United States District Court, N.D. West Virginia
REPORT AND RECOMMENDATION
W. TRUMBLE UNITED STATES MAGISTRATE JUDGE
January 4, 2019, the pro se Petitioner, an
inmate at FCI Hazelton, in Bruceton Mills, West
Virginia, filed the above-styled action petition pursuant to
28 U.S.C. § 2241. ECF No. 1. On January 4, 2019, the
Clerk issued a Notice of Deficient Pleading which advised
Petitioner of the requirement to file an application to
proceed in forma pauperis, along with necessary
documentation, or to pay a filing fee of $5.00. ECF No. 2.
Although Petitioner has yet to pay the filing fee or file an
application to proceed in forma pauperis, this Court is
reviewing the matter based on Petitioner's request for an
injunction to order the Respondent to stop preventing inmates
from accessing the courts, and to stop limiting access to
incoming and outgoing mail. ECF No. 1 at 8.
matter is pending before the undersigned pursuant to 28
U.S.C. §§ 636 and 1915A.
filed this action pursuant to 28 U.S.C. § 2241
challenging his jail or prison conditions. ECF No. 1 at 1. He
raises a single ground for relief, wherein he alleges that
the institution of FCI Hazelton is “actively preventing
access to the courts by limiting access to materials and the
improper seizure of legal materials, ” and drafted
filings. Id. at 5. As relief, Petitioner seeks an
emergency injunction “preventing such
interference.” Id. Petitioner claims that FCI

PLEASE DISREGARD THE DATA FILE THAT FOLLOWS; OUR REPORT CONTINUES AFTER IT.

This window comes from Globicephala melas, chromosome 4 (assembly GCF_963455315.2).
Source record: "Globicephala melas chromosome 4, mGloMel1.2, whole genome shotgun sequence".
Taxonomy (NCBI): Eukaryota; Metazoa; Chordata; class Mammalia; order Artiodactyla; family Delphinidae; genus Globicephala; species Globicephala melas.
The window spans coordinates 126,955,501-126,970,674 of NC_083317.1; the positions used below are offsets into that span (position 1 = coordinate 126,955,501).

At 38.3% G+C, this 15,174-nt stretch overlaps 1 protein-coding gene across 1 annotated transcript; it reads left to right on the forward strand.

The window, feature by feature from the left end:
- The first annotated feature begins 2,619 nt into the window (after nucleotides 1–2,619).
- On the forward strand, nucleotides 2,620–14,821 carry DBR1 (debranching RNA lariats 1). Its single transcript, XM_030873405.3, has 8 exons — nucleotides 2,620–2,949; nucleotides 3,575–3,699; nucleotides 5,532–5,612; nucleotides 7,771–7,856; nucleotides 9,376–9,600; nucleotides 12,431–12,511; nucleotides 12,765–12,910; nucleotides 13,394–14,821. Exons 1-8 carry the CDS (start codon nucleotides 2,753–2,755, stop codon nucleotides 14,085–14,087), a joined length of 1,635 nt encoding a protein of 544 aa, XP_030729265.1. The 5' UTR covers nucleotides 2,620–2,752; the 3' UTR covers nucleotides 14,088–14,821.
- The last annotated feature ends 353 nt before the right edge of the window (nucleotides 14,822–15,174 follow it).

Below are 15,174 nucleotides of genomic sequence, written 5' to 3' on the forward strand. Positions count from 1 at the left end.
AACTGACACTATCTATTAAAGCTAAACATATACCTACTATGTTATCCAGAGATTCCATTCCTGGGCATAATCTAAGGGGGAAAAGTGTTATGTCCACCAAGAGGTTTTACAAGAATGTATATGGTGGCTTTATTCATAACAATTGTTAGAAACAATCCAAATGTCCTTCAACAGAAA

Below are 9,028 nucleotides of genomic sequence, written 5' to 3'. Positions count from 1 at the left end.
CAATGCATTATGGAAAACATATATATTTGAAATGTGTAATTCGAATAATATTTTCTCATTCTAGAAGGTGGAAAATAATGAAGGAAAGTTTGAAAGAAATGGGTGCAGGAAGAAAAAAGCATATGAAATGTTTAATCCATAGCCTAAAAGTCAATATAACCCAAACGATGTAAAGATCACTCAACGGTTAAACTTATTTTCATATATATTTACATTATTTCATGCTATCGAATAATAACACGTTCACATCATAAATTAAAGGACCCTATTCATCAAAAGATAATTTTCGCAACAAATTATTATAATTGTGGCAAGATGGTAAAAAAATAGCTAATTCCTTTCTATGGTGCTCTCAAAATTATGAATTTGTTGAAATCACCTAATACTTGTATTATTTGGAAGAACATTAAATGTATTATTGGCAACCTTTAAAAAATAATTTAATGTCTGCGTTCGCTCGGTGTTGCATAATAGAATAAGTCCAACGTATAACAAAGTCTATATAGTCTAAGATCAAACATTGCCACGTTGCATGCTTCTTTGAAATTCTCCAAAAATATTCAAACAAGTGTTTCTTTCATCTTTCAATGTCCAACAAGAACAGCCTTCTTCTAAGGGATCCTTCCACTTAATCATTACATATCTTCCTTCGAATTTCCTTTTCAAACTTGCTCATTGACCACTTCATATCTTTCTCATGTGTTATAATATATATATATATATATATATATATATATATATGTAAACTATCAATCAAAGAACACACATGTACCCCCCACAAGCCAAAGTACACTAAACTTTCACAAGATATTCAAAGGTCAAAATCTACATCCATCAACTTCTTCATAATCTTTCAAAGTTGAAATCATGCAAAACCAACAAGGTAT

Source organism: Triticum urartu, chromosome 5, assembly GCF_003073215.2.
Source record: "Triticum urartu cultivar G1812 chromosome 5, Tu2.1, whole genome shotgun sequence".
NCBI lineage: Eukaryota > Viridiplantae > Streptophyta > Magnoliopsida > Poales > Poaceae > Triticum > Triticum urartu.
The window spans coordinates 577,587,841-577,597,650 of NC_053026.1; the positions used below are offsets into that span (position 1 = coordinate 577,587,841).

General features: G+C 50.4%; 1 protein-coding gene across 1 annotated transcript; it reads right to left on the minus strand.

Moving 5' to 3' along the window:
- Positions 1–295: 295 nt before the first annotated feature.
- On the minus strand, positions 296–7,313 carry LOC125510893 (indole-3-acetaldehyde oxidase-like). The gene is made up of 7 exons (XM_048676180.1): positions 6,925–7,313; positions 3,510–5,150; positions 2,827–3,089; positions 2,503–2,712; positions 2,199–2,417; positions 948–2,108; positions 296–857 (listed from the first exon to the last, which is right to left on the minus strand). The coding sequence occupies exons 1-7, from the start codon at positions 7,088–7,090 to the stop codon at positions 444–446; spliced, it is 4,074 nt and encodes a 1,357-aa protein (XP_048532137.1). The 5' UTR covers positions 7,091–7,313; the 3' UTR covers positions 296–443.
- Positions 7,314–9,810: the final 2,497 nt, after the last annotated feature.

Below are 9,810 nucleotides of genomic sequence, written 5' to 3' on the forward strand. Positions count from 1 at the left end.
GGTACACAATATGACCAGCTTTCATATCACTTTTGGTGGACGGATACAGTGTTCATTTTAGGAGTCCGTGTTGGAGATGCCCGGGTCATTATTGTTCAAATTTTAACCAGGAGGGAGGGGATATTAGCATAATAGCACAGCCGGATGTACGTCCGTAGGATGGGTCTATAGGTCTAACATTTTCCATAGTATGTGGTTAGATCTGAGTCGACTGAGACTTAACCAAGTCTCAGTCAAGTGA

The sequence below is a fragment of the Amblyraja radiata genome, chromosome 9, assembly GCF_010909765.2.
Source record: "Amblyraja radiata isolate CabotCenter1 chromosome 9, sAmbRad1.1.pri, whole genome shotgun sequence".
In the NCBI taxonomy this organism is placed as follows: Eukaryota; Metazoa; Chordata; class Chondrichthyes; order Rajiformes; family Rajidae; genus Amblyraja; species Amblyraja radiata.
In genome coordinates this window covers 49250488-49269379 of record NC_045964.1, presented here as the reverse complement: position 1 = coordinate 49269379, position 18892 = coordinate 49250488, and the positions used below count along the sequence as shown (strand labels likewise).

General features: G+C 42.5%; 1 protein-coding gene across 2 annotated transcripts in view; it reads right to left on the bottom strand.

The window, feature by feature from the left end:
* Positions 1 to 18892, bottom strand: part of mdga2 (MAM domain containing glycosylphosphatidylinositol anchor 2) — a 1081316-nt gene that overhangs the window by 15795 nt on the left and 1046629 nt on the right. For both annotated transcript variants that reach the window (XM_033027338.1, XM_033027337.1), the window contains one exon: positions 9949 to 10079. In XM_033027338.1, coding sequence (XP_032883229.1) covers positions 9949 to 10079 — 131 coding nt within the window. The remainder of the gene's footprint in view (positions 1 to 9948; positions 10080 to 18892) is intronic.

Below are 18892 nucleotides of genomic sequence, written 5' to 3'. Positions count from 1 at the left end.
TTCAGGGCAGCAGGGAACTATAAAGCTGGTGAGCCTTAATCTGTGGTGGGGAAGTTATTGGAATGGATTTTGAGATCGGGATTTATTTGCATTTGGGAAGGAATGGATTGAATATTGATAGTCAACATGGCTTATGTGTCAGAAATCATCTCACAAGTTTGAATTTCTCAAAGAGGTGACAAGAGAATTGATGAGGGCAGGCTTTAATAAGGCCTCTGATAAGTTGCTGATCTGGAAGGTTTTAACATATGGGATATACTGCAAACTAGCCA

Hazelton is “confiscating/discarding attempts to submit
[the matter] to the administrative remedy procedure.”
Id. at 7.
requests the following relief:
I seek an immediate order commanding BCI Hazelton to
immediately cease its active efforts to prevent inmates'
access to the courts, to cease [its] limitation of access to
the law materials, to cease [its] harassment of those
preparing legal materials, and to cease it's prevention
of using the court and administrative remedy processes
designed [for] use by inmates. Injunctive order commanding
FCI Hazelton to stop denying inmates' First Amendment
Right of Access to the mail and the ongoing policy of
arbitrarily and capriciously denying inmate's incoming
Id. at 8.
Review of Petitions for Relief
to the provisions of 28 U.S.C. § 636(b)(1)(B) and this
Court's local rules, this Court is authorized to review
such petitions for relief and submit findings and
recommendations to the District Court. This Court is charged
with screening Petitioner's case to determine if
“it plainly appears from the petition and any attached
exhibits that the petitioner is not entitled to relief in the
district court.” Rule 4, Rules Governing Section 2254
Cases in the U.S. District Courts (2014); see also
Rule 1(b) Rules Governing Section 2254 Cases in the U.S.
District Courts (2014) (“The district court may apply
any or all of these rules to a habeas corpus petition”
not filed pursuant to § 2254).
Pro Se Litigants.
must read pro se allegations in a liberal fashion
and hold those pro se pleadings “to less
stringent standards than formal pleadings drafted by
lawyers.” Haines v. Kerner, 404 U.S. 519, 520
(1972). Pursuant to 28 U.S.C. § 1915A(b), the Court is
required to perform a judicial review of certain suits
brought by prisoners and must dismiss a case at any time if
the Court determines that the complaint is frivolous,
malicious, fails to state a claim upon which relief can be
granted, or seeks monetary relief against a defendant who is
immune from such relief. A complaint is frivolous if it is